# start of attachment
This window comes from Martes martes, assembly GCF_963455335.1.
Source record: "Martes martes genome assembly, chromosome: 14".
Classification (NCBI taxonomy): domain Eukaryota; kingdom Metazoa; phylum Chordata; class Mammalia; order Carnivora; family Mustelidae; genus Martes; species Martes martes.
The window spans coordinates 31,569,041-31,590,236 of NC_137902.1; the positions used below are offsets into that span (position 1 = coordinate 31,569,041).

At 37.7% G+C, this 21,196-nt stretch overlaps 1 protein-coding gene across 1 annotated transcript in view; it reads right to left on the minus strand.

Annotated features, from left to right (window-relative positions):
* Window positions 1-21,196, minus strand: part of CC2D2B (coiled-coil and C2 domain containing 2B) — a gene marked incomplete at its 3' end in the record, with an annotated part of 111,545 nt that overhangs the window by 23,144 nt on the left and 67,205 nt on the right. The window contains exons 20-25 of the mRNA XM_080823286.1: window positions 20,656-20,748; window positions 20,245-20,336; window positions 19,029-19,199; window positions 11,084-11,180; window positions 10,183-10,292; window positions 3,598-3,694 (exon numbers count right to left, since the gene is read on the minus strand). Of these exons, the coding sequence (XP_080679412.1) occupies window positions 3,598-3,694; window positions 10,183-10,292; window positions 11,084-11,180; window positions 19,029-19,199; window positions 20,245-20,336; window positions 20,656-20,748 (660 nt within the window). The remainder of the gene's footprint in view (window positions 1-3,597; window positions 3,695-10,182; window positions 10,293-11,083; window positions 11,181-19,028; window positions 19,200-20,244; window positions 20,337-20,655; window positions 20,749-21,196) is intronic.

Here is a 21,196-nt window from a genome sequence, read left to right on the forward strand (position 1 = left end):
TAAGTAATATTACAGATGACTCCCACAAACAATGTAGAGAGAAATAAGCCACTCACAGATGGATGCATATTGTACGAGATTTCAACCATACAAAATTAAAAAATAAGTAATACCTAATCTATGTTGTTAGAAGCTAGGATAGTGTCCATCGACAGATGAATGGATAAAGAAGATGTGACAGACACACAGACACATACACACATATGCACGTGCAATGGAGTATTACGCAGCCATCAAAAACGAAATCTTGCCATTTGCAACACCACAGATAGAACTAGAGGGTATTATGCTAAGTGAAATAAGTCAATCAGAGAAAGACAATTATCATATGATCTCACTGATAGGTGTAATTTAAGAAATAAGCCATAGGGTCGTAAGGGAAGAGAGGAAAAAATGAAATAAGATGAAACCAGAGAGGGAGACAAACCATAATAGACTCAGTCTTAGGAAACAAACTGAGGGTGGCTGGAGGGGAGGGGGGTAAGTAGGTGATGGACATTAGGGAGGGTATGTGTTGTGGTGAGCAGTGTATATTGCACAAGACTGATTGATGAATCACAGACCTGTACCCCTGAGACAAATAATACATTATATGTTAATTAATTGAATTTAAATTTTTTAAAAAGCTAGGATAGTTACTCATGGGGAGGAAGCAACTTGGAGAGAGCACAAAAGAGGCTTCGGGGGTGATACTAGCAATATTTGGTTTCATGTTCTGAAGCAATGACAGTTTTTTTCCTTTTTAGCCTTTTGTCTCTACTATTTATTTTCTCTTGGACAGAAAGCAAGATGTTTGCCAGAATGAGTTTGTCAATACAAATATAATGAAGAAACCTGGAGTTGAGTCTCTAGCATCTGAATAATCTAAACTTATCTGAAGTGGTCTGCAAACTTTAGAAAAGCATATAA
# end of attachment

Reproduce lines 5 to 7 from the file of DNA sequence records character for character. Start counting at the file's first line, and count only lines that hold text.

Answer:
At 37.7% G+C, this 21,196-nt stretch overlaps 1 protein-coding gene across 1 annotated transcript in view; it reads right to left on the minus strand.

Annotated features, from left to right (window-relative positions):
* Window positions 1-21,196, minus strand: part of CC2D2B (coiled-coil and C2 domain containing 2B) — a gene marked incomplete at its 3' end in the record, with an annotated part of 111,545 nt that overhangs the window by 23,144 nt on the left and 67,205 nt on the right. The window contains exons 20-25 of the mRNA XM_080823286.1: window positions 20,656-20,748; window positions 20,245-20,336; window positions 19,029-19,199; window positions 11,084-11,180; window positions 10,183-10,292; window positions 3,598-3,694 (exon numbers count right to left, since the gene is read on the minus strand). Of these exons, the coding sequence (XP_080679412.1) occupies window positions 3,598-3,694; window positions 10,183-10,292; window positions 11,084-11,180; window positions 19,029-19,199; window positions 20,245-20,336; window positions 20,656-20,748 (660 nt within the window). The remainder of the gene's footprint in view (window positions 1-3,597; window positions 3,695-10,182; window positions 10,293-11,083; window positions 11,181-19,028; window positions 19,200-20,244; window positions 20,337-20,655; window positions 20,749-21,196) is intronic.